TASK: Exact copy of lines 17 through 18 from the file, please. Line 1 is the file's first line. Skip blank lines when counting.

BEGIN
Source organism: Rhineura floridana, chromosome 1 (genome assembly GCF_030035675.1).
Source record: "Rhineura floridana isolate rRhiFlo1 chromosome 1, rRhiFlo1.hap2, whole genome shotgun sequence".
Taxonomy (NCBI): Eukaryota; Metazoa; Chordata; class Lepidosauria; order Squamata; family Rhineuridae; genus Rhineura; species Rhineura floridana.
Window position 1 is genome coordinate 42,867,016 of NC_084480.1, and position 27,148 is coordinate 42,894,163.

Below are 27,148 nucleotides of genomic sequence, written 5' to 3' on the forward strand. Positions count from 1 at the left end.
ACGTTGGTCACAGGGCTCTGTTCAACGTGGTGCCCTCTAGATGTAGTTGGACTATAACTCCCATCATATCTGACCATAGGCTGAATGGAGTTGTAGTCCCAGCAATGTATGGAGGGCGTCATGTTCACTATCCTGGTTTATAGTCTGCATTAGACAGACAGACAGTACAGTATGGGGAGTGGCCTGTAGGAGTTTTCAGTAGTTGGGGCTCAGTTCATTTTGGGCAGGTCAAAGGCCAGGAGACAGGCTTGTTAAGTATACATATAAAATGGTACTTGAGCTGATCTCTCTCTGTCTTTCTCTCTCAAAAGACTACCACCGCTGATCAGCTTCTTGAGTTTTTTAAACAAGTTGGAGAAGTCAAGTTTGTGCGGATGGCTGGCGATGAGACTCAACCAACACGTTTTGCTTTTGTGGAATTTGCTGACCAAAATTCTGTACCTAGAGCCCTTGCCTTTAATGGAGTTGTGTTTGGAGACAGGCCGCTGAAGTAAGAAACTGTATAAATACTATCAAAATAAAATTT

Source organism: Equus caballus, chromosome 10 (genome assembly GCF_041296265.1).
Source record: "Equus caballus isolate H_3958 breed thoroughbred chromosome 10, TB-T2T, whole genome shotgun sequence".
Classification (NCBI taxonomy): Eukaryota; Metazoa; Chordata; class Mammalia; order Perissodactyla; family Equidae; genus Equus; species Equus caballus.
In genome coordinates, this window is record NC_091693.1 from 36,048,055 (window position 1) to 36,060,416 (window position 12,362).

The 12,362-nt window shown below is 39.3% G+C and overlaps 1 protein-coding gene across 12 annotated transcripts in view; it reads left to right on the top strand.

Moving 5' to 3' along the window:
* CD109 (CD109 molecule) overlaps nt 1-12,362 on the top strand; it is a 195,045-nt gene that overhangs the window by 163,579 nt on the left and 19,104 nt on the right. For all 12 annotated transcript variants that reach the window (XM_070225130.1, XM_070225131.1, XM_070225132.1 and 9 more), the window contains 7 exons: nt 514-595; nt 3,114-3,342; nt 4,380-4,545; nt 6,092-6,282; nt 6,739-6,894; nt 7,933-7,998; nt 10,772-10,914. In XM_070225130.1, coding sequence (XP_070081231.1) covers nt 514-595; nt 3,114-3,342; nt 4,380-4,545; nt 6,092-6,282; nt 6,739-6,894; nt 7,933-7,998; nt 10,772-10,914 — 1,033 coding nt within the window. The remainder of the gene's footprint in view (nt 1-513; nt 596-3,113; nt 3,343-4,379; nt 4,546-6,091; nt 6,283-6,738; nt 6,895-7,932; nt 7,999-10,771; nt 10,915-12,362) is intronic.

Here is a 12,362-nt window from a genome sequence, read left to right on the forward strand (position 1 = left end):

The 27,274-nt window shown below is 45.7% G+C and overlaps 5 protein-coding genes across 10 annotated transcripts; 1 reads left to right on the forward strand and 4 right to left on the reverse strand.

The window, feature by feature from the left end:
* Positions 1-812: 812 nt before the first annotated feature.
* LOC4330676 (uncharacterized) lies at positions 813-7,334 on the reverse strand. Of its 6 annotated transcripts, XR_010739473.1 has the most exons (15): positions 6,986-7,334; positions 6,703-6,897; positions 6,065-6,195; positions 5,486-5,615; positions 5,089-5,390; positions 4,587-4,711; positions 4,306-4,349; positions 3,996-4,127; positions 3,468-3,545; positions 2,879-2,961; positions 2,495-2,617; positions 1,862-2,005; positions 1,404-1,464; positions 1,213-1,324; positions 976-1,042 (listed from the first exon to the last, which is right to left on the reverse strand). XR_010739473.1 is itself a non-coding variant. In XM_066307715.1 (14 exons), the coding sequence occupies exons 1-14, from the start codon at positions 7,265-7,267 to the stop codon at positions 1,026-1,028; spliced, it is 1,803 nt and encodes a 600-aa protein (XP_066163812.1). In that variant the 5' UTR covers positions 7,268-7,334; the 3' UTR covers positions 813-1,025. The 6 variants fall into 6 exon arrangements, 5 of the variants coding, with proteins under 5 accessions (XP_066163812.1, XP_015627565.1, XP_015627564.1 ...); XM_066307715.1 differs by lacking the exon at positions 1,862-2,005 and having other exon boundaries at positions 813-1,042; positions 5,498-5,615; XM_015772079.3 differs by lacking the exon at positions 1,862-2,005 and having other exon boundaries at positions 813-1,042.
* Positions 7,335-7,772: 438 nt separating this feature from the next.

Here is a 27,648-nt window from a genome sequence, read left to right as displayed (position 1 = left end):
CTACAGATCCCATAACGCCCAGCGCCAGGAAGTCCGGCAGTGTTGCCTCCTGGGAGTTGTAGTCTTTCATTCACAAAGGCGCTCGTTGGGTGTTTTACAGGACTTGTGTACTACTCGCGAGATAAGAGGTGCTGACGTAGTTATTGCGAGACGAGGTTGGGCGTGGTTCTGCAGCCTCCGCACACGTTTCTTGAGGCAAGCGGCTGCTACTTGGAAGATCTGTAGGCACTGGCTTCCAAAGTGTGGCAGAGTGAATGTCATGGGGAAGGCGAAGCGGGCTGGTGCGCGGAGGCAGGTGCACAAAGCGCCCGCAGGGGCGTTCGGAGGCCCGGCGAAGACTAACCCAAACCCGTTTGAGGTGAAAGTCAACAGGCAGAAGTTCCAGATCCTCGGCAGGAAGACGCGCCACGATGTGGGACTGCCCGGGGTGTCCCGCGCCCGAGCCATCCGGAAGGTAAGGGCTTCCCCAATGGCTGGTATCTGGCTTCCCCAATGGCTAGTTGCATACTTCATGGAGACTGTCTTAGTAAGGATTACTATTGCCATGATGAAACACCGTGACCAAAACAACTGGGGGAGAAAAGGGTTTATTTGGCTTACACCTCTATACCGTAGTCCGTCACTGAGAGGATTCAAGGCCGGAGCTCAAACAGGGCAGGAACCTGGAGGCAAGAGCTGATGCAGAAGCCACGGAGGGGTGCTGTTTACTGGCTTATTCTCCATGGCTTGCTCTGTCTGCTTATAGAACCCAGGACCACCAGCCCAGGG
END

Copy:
* Positions 1-812: 812 nt before the first annotated feature.
* LOC4330676 (uncharacterized) lies at positions 813-7,334 on the reverse strand. Of its 6 annotated transcripts, XR_010739473.1 has the most exons (15): positions 6,986-7,334; positions 6,703-6,897; positions 6,065-6,195; positions 5,486-5,615; positions 5,089-5,390; positions 4,587-4,711; positions 4,306-4,349; positions 3,996-4,127; positions 3,468-3,545; positions 2,879-2,961; positions 2,495-2,617; positions 1,862-2,005; positions 1,404-1,464; positions 1,213-1,324; positions 976-1,042 (listed from the first exon to the last, which is right to left on the reverse strand). XR_010739473.1 is itself a non-coding variant. In XM_066307715.1 (14 exons), the coding sequence occupies exons 1-14, from the start codon at positions 7,265-7,267 to the stop codon at positions 1,026-1,028; spliced, it is 1,803 nt and encodes a 600-aa protein (XP_066163812.1). In that variant the 5' UTR covers positions 7,268-7,334; the 3' UTR covers positions 813-1,025. The 6 variants fall into 6 exon arrangements, 5 of the variants coding, with proteins under 5 accessions (XP_066163812.1, XP_015627565.1, XP_015627564.1 ...); XM_066307715.1 differs by lacking the exon at positions 1,862-2,005 and having other exon boundaries at positions 813-1,042; positions 5,498-5,615; XM_015772079.3 differs by lacking the exon at positions 1,862-2,005 and having other exon boundaries at positions 813-1,042.